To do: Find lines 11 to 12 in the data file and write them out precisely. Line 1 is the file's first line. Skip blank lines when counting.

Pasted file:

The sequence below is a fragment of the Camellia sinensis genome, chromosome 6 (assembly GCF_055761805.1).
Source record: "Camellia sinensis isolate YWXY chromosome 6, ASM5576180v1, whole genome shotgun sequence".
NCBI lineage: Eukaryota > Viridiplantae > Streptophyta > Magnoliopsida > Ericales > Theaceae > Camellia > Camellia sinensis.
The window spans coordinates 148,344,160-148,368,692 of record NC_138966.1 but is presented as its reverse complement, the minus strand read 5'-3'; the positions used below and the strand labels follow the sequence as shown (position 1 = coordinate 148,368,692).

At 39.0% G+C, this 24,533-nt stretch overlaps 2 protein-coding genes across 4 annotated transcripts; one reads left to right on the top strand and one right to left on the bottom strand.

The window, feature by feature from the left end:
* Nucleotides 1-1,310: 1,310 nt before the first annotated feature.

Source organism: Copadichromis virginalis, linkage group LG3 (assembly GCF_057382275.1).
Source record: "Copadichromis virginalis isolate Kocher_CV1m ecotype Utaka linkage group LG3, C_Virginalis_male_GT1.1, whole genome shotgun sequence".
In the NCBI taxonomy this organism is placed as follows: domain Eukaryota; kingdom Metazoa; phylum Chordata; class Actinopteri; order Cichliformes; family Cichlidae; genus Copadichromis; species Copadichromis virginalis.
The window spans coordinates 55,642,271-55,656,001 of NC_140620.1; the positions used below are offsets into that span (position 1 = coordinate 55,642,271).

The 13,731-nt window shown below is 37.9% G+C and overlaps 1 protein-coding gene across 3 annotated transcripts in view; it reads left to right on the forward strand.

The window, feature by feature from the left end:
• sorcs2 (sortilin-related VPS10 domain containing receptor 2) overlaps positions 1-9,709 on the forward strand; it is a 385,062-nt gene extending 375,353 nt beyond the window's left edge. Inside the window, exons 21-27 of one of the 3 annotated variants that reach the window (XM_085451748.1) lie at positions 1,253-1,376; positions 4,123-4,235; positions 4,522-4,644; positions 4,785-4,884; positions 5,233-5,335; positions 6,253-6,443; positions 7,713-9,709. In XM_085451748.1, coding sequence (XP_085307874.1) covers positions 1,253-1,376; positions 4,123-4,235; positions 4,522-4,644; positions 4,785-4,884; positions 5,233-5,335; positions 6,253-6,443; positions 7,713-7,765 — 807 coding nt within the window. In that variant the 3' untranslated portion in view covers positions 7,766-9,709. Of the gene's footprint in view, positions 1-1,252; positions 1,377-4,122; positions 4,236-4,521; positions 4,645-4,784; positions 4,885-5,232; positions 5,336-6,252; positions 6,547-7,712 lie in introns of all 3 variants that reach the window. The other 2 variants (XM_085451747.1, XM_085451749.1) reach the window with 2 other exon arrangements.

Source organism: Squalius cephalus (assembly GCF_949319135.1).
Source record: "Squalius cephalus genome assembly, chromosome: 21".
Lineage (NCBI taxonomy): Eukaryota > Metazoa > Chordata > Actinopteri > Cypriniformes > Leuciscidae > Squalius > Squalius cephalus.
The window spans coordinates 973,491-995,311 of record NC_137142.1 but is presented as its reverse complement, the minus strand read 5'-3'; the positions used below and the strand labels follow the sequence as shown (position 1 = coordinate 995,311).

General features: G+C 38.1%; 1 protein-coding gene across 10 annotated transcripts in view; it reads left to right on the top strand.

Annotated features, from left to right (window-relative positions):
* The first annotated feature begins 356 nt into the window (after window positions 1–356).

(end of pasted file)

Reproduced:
The window spans coordinates 55,642,271-55,656,001 of NC_140620.1; the positions used below are offsets into that span (position 1 = coordinate 55,642,271).

The 13,731-nt window shown below is 37.9% G+C and overlaps 1 protein-coding gene across 3 annotated transcripts in view; it reads left to right on the forward strand.